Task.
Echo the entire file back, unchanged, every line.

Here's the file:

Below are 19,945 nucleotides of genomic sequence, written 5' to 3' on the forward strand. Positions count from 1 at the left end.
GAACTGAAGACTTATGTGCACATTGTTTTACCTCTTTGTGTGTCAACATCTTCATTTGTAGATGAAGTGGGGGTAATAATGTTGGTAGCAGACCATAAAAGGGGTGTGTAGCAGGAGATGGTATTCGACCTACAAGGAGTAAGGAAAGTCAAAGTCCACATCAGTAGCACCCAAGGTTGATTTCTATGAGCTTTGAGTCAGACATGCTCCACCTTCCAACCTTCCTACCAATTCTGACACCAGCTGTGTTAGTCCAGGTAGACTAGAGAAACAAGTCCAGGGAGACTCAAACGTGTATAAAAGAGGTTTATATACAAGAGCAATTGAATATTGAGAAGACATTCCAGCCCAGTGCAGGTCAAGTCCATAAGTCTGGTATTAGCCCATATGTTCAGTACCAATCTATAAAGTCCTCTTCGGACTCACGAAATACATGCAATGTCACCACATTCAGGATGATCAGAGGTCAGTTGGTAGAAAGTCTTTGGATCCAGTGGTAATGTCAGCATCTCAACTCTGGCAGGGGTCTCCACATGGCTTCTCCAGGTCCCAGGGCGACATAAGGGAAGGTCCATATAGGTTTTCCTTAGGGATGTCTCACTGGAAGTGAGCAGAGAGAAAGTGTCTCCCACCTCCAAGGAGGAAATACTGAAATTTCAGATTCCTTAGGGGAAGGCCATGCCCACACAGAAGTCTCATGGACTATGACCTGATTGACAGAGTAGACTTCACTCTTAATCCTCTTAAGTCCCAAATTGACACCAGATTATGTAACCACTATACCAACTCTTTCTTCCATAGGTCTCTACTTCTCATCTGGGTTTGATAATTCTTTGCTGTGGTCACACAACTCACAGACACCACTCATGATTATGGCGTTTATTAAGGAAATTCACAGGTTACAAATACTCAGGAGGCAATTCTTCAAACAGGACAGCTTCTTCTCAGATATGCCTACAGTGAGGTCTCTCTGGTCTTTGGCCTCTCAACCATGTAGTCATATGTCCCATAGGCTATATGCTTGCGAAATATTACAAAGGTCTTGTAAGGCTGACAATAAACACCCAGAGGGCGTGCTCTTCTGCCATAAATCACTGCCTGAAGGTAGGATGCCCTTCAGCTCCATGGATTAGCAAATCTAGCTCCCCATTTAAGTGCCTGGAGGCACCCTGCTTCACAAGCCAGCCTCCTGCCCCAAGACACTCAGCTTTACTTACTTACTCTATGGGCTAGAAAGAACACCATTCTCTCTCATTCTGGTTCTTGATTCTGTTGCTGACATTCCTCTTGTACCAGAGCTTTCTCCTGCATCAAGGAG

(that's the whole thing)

Below are 19,945 nucleotides of genomic sequence, written 5' to 3' on the forward strand. Positions count from 1 at the left end.
GAACTGAAGACTTATGTGCACATTGTTTTACCTCTTTGTGTGTCAACATCTTCATTTGTAGATGAAGTGGGGGTAATAATGTTGGTAGCAGACCATAAAAGGGGTGTGTAGCAGGAGATGGTATTCGACCTACAAGGAGTAAGGAAAGTCAAAGTCCACATCAGTAGCACCCAAGGTTGATTTCTATGAGCTTTGAGTCAGACATGCTCCACCTTCCAACCTTCCTACCAATTCTGACACCAGCTGTGTTAGTCCAGGTAGACTAGAGAAACAAGTCCAGGGAGACTCAAACGTGTATAAAAGAGGTTTATATACAAGAGCAATTGAATATTGAGAAGACATTCCAGCCCAGTGCAGGTCAAGTCCATAAGTCTGGTATTAGCCCATATGTTCAGTACCAATCTATAAAGTCCTCTTCGGACTCACGAAATACATGCAATGTCACCACATTCAGGATGATCAGAGGTCAGTTGGTAGAAAGTCTTTGGATCCAGTGGTAATGTCAGCATCTCAACTCTGGCAGGGGTCTCCACATGGCTTCTCCAGGTCCCAGGGCGACATAAGGGAAGGTCCATATAGGTTTTCCTTAGGGATGTCTCACTGGAAGTGAGCAGAGAGAAAGTGTCTCCCACCTCCAAGGAGGAAATACTGAAATTTCAGATTCCTTAGGGGAAGGCCATGCCCACACAGAAGTCTCATGGACTATGACCTGATTGACAGAGTAGACTTCACTCTTAATCCTCTTAAGTCCCAAATTGACACCAGATTATGTAACCACTATACCAACTCTTTCTTCCATAGGTCTCTACTTCTCATCTGGGTTTGATAATTCTTTGCTGTGGTCACACAACTCACAGACACCACTCATGATTATGGCGTTTATTAAGGAAATTCACAGGTTACAAATACTCAGGAGGCAATTCTTCAAACAGGACAGCTTCTTCTCAGATATGCCTACAGTGAGGTCTCTCTGGTCTTTGGCCTCTCAACCATGTAGTCATATGTCCCATAGGCTATATGCTTGCGAAATATTACAAAGGTCTTGTAAGGCTGACAATAAACACCCAGAGGGCGTGCTCTTCTGCCATAAATCACTGCCTGAAGGTAGGATGCCCTTCAGCTCCATGGATTAGCAAATCTAGCTCCCCATTTAAGTGCCTGGAGGCACCCTGCTTCACAAGCCAGCCTCCTGCCCCAAGACACTCAGCTTTACTTACTTACTCTATGGGCTAGAAAGAACACCATTCTCTCTCATTCTGGTTCTTGATTCTGTTGCTGACATTCCTCTTGTACCAGAGCTTTCTCCTGCATCAAGGAG